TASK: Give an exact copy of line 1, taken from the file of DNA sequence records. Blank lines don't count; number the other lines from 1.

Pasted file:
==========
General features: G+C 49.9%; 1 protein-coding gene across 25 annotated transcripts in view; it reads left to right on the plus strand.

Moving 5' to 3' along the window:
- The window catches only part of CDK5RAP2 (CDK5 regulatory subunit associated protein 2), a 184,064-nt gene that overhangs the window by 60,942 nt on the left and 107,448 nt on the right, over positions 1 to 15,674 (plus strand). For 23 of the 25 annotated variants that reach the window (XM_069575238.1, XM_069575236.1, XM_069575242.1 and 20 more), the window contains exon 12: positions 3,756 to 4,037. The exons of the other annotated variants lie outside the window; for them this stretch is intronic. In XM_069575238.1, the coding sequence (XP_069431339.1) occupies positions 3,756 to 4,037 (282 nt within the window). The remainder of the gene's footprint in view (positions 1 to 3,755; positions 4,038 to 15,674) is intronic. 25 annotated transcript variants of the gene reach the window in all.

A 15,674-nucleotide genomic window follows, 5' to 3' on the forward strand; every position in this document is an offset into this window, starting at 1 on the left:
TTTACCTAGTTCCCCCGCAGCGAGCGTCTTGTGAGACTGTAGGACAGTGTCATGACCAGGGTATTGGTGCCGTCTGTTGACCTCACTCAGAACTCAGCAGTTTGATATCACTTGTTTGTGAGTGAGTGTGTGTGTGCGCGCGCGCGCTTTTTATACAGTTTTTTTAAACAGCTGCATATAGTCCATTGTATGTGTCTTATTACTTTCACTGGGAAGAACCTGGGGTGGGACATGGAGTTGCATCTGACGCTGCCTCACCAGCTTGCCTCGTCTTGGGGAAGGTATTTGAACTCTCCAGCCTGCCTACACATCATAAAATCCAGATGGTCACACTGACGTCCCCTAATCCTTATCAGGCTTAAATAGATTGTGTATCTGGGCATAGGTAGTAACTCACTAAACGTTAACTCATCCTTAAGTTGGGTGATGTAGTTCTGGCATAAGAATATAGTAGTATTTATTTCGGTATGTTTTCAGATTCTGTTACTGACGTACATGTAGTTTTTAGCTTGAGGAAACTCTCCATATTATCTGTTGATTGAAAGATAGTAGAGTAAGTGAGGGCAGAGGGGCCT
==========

General features: G+C 49.9%; 1 protein-coding gene across 25 annotated transcripts in view; it reads left to right on the plus strand.